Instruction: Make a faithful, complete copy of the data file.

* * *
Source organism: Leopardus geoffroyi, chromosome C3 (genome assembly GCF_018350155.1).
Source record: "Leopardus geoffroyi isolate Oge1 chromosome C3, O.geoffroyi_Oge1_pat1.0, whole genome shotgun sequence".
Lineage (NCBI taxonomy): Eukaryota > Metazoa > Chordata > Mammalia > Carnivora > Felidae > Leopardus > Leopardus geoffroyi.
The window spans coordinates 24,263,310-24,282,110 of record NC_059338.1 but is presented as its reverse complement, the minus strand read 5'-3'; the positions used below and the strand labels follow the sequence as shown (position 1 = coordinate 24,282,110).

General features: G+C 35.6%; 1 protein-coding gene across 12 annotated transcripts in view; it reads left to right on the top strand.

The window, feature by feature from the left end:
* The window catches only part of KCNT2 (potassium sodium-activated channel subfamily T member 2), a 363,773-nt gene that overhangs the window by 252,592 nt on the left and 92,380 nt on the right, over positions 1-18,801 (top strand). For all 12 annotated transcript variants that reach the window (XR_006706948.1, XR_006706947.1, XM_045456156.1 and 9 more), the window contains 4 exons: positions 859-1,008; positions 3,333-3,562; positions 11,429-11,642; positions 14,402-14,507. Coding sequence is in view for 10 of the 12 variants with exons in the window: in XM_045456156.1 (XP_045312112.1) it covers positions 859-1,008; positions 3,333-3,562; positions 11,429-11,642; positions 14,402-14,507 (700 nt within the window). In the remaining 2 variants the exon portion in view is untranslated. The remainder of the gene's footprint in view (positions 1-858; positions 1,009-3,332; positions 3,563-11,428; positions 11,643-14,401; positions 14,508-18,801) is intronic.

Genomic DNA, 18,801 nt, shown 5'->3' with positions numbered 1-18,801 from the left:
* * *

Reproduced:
Source organism: Leopardus geoffroyi, chromosome C3 (genome assembly GCF_018350155.1).
Source record: "Leopardus geoffroyi isolate Oge1 chromosome C3, O.geoffroyi_Oge1_pat1.0, whole genome shotgun sequence".
Lineage (NCBI taxonomy): Eukaryota > Metazoa > Chordata > Mammalia > Carnivora > Felidae > Leopardus > Leopardus geoffroyi.
The window spans coordinates 24,263,310-24,282,110 of record NC_059338.1 but is presented as its reverse complement, the minus strand read 5'-3'; the positions used below and the strand labels follow the sequence as shown (position 1 = coordinate 24,282,110).

General features: G+C 35.6%; 1 protein-coding gene across 12 annotated transcripts in view; it reads left to right on the top strand.

The window, feature by feature from the left end:
* The window catches only part of KCNT2 (potassium sodium-activated channel subfamily T member 2), a 363,773-nt gene that overhangs the window by 252,592 nt on the left and 92,380 nt on the right, over positions 1-18,801 (top strand). For all 12 annotated transcript variants that reach the window (XR_006706948.1, XR_006706947.1, XM_045456156.1 and 9 more), the window contains 4 exons: positions 859-1,008; positions 3,333-3,562; positions 11,429-11,642; positions 14,402-14,507. Coding sequence is in view for 10 of the 12 variants with exons in the window: in XM_045456156.1 (XP_045312112.1) it covers positions 859-1,008; positions 3,333-3,562; positions 11,429-11,642; positions 14,402-14,507 (700 nt within the window). In the remaining 2 variants the exon portion in view is untranslated. The remainder of the gene's footprint in view (positions 1-858; positions 1,009-3,332; positions 3,563-11,428; positions 11,643-14,401; positions 14,508-18,801) is intronic.

Genomic DNA, 18,801 nt, shown 5'->3' with positions numbered 1-18,801 from the left: